This passage is not without a little irony:
>The politics of disdain — e.g., Howard Dean’s judgment that Republicans are “brain dead” and “a lot of them never made an honest living in their lives” — derails politics by defining opponents as beyond the reach of reason. The anger directed at Bush today, like that directed at Clinton during his presidency, luxuriates in its own vehemence.
In the first place, we expected the man with the argument (and perhaps that could be his nickname) would not confuse what someone is saying with how he or she says it. One sees this too often, in my estimation. People (of all political stripes) use the terms “bash” or “slam” to describe any kind of disagreement, no matter what the foundation. And so Joe Klein, for instance, cannot distinguish Eric Alterman’s criticism from “personal attacks.” O’Reilly and many of his colleagues portray any criticism as “vicious” and “personal.”
George Will ought to know better. But he doesn’t, he writes (from earlier in the piece):
>There are the tantrums — sometimes both theatrical and perfunctory — of talking heads on television or commentators writing in vitriol (Paul Krugman’s incessant contempt, Ann Coulter’s equally constant loathing).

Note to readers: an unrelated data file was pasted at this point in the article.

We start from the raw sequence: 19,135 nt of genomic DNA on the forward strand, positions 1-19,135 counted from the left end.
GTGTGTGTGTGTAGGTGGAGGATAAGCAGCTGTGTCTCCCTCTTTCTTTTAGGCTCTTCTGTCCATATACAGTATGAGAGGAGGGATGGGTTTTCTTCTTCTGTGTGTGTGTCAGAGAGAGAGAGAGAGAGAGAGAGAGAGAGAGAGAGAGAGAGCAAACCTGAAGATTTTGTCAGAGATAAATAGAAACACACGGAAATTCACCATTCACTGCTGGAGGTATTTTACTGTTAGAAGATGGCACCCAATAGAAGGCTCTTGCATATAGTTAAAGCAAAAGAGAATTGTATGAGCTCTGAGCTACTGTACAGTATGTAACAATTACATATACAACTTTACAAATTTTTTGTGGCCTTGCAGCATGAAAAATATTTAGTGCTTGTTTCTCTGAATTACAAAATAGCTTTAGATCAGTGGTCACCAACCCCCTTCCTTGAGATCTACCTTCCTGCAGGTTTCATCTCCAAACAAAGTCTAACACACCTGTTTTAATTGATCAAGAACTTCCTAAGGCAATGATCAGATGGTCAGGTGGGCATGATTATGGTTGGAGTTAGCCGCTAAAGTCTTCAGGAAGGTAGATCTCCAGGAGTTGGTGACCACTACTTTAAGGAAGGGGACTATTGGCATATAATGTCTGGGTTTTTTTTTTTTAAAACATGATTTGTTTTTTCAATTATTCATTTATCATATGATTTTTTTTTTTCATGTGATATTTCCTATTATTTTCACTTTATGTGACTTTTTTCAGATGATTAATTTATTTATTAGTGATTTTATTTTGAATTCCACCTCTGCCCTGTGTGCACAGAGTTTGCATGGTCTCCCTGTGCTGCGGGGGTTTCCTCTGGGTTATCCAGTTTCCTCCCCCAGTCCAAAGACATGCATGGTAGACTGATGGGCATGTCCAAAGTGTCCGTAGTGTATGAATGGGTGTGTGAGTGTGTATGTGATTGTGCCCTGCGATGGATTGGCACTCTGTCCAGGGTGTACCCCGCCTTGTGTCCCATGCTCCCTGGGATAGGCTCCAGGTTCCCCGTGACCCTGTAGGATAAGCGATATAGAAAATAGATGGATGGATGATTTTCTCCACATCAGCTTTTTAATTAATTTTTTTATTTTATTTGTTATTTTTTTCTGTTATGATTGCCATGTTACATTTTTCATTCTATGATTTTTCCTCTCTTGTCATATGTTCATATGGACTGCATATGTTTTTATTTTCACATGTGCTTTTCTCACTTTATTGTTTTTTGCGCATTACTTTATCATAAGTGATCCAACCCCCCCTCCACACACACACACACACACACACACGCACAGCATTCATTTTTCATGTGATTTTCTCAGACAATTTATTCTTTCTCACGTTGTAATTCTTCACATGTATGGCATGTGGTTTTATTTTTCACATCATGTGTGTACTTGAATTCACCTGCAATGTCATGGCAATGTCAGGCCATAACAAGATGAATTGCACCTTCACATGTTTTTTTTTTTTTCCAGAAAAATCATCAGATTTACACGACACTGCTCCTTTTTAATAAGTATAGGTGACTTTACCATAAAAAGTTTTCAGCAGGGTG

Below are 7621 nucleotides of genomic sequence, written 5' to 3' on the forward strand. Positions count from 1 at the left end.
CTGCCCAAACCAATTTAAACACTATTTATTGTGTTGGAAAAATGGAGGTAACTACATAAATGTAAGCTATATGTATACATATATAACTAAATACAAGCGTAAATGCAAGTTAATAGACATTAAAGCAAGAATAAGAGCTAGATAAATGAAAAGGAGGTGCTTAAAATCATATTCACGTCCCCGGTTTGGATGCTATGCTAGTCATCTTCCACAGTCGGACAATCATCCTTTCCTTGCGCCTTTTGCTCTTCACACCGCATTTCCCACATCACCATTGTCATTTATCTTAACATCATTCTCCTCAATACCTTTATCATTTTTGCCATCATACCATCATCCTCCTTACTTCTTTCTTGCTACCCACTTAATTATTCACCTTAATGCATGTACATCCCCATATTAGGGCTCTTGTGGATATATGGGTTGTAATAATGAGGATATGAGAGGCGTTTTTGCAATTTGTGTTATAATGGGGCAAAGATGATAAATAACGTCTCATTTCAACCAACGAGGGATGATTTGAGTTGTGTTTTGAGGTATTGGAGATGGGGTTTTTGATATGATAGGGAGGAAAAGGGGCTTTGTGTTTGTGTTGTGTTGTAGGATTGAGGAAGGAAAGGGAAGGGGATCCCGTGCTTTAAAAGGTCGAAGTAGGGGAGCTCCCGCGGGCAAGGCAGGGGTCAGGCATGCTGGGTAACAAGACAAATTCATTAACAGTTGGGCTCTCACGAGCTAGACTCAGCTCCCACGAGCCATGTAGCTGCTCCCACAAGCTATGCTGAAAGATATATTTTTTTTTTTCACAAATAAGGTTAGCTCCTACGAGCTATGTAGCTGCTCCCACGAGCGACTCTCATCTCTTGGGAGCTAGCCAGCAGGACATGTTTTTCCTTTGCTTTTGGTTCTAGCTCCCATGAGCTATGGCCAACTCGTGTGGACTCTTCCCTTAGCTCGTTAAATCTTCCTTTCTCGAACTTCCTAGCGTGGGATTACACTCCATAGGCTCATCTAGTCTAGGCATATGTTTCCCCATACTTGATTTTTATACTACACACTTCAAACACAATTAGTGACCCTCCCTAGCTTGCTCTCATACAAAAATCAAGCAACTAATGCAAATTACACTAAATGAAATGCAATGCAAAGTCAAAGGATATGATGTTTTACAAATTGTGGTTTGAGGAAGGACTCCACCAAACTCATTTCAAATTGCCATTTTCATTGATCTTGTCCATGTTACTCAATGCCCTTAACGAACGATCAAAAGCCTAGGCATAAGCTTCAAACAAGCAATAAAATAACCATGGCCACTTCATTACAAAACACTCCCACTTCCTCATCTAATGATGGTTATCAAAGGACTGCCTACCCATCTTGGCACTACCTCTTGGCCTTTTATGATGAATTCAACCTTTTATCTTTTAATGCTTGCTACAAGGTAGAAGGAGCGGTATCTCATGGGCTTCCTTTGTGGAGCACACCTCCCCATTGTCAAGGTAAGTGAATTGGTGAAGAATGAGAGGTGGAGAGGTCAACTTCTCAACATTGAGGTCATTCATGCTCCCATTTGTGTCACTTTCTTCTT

Whatever you say about Krugman, he knows the difference between an argument and name calling, and it’s hardly proper to compare him, or any mainstream liberal talking-head, to the purposely theatrical Ann Coulter. As we have argued elsewhere, Krugman is one of the few liberal writers who argues for positions in the same fashion as Will. That is to say, he advances reasons to accept his position, or as is often the case, reasons to reject the conclusions of others. Krugman offers reasons for his contempt. To call it “incessant contempt” is to confuse the passion with which the conclusion drawn with its cogency.
The irony of Will’s lesson in civil discourse, however, consists in his consistent and well-documented failure to exemplify that in his own writing. How often, and this is a rhetorical question, has Will presented any opposition to his view as moronic?